Miniatures have taken the world by storm. And why wouldn’t they? The internet allows the spread of their tiny glory to miniacs all over the world. But they have a hugely amazing history, dating back to ancient Egypt, if not further, and I think that history needs to be explored.
I’ve said it before, and I’ll say it a million times again. Own what you do. Have confidence in your passions. Just because someone else doesn’t understand it doesn’t mean you shouldn’t pursue it or that you should hide it.
I recently read this article. A man rediscovered his childhood love of miniature soldiers during quarantine. With his job back on, and Zoom meetings in full force, rather than let his coworkers see his miniature war build behind him on Zoom, he stored away his passion. But then, he wrote about the experience. Some part of him is proud of it, but he wanted to distance himself a bit. Maybe his coworkers don’t look up his name or read his articles, it’s hard to say.
There’s been multiple articles about people discovering miniature photography in quarantine, and they’re being praised – here for example, and rightfully so, but shouldn’t that open the door for more people to, at minimum, pursue a similar passion?Continue reading “Keep Doing You”
“The most extraordinary photographs ever taken of air flights in war.”
-The Illustrated London News
Wesley David Archer was an American Air Force Pilot in WWI. He enlisted in 1917, but his time in active duty ended when his plane was shot down in October of 1918. The photographs he took while flying are said to be quite good, but those are not the photographs we’re going to discuss today.
In 1927, after a stint as a set designer and modler for productions, Archer and his friend began building models.
Over the years my creative process has changed. As of late, I’ve been focusing on longer form photo series, as well as life outside of my artistic practice. And as I consider where I want my art to go from here, I’m reminded of pieces I’ve created in the past. Lately I’ve been enamored by my 2017 work.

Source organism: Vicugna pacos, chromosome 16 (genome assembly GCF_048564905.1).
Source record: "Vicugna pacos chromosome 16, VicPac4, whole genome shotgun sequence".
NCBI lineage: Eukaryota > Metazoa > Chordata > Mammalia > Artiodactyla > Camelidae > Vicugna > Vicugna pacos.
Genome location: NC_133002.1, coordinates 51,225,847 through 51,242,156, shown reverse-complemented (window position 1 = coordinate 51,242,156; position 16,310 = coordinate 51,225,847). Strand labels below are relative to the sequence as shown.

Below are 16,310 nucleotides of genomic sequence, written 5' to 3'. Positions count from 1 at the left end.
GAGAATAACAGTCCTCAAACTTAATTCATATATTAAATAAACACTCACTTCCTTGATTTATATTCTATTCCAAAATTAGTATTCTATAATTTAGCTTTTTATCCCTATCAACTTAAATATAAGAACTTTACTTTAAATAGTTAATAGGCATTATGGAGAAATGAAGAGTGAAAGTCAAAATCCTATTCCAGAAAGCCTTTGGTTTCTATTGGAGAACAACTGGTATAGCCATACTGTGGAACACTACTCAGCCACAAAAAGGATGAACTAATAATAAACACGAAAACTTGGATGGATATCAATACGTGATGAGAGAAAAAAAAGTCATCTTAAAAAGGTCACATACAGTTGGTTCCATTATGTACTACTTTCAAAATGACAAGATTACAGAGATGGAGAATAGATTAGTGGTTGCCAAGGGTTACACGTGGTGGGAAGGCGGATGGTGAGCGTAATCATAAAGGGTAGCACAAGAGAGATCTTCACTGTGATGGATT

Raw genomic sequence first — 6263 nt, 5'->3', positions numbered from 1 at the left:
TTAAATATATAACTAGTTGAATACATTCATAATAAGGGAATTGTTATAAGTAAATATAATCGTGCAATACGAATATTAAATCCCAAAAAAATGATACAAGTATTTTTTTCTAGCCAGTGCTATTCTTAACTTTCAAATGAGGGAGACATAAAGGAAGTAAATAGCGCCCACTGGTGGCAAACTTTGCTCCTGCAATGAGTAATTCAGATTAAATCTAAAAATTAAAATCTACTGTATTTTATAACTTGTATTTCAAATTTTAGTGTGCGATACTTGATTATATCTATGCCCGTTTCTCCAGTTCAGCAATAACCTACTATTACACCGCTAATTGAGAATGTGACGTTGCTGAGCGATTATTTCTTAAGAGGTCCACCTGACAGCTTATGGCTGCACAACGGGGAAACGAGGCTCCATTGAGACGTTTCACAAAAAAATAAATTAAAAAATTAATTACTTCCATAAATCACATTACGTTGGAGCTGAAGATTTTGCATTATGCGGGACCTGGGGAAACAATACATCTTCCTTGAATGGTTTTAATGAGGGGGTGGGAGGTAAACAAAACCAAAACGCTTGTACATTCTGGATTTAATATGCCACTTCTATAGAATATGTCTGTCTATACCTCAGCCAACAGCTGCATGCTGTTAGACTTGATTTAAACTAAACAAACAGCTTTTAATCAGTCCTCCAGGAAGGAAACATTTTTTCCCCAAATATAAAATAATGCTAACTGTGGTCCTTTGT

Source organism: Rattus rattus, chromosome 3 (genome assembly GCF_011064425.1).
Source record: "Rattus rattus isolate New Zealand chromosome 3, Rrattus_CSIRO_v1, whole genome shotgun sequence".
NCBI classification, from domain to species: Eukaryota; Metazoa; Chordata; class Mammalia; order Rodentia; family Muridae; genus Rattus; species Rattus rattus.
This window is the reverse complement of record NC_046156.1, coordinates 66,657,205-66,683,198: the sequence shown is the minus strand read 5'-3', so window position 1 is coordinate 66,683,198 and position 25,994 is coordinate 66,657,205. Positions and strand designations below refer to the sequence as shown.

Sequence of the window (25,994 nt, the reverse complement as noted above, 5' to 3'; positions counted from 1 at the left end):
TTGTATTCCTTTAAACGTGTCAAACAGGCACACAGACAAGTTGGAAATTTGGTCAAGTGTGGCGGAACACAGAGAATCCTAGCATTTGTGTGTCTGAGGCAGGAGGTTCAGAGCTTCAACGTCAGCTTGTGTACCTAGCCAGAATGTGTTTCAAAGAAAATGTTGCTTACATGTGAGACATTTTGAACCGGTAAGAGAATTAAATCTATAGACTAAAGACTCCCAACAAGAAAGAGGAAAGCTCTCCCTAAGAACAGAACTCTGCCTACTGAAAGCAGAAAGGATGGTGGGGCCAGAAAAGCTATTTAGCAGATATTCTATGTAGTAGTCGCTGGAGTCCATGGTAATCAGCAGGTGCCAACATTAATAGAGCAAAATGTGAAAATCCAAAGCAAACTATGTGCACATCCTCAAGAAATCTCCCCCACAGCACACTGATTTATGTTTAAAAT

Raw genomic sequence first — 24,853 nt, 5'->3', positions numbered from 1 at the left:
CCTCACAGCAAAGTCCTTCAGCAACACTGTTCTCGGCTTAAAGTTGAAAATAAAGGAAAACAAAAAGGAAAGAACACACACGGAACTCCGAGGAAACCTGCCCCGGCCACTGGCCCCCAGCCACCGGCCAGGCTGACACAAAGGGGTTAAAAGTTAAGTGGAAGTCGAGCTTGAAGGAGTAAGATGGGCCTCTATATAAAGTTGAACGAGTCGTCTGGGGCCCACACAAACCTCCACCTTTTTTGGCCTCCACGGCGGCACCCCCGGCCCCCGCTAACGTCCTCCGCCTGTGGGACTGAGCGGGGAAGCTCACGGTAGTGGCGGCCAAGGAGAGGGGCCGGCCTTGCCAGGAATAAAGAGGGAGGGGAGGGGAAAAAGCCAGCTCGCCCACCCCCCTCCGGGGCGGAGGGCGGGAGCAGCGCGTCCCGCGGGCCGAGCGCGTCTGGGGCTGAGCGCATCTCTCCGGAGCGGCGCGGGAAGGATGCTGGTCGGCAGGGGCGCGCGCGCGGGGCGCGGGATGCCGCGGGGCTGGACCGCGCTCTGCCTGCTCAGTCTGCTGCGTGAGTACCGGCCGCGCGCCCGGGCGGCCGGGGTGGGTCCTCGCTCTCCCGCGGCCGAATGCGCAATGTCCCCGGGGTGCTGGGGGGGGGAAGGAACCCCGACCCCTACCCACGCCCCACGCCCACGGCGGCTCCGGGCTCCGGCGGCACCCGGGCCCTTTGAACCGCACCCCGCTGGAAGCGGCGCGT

You have to understand that this is not normal for me. I tend to create, be proud of what I create for a bit, then heavily dislike whatever it is for awhile. Eventually I’ll settle back into a level appreciation, but always feel like I could do better. Overall, I think this is a good creative drive, but it’s also a good feeling to legitimately feel proud of what you’ve made.
From changing my artist name, creating book covers, youtubing, being a part of gallery shows and publications, to the beginning of my vitamin deficiency struggle and pulling away from blog challenges and zine publishing, 2017 was quite the year on all sides of the spectrum.
In any case, here I present my favorite images I created in 2017, in order of creation.
Let me know what you think in a comment below. Maybe I’ll do some other look backs soon. :)
Photography is all about light, composition and, most importantly, emotion. – Larry Wilder
I aim to make emotive photos that elicit an emotional response in the viewer. Whether I’m successful in that or not is really up to you, but I feel, to a degree I am.
It starts with emotions I feel poured out into the photo. Lighting, color, blur, setting, posing, all play their part to then make that vision a reality however.
So here’s how I go about this task.
I tend to return to figures without facial expressions and with limited detail. The more blank the figure, the more I feel the viewer can place themselves within the story. The human mind is wired to find faces, and human features. So as the photographer, I don’t have to offer much in the way of human iconography in order to get the viewer involved – bringing their own experiences to the scene before them.Continue reading “Creating Emotional Toy Photographs”
Miniatures serve as iconographic objects. Not real people, places or things, but simplistic versions of such. This allows for abstracted views of reality. The perfect medium for creating visual representations of memories and emotions – abstractions of reality within themselves.
Tourmaline . creates emotive imagery by transforming miniature tableaus through her camera lens. Her images draw influence from her midwestern roots and Florida youth.
Tourmaline . graduated from the University of North Florida in the Spring of 2013 with a Bachelors of Fine Art, concentration in Photography, and minors in Art History and Professional Education. She resides in Jacksonville, FL with her fiancé and cat.
Suspend your assumptions. There can be a life well lived inside your comfort zone. She has carved a den of contentment. Everything tailored directly to her truest
As with the majority of my work, these are self portraits, a found identity, a tailored self.
The setting within Monochrome is 1:12 dollhouse scale where 1 inch is equivalent to 1 foot. Meaning, the figure in these photographs is just over 5 inches tall. The figure is a plastic drawing model. Once I had her in my possession I sourced furniture and accessories to create her world. I painted everything a matching tone of grey to that of her plastic. I had the house built for her prior to her arrival.
The 65 images in this series were taken with 1 to 2 studio lights, aiming for a relatively even, but consistent with home interior lighting, feel. Each was photographed horizontally and at a singular aperture. All this to say, balance in focus, lighting, color tone and composition was created intentionally.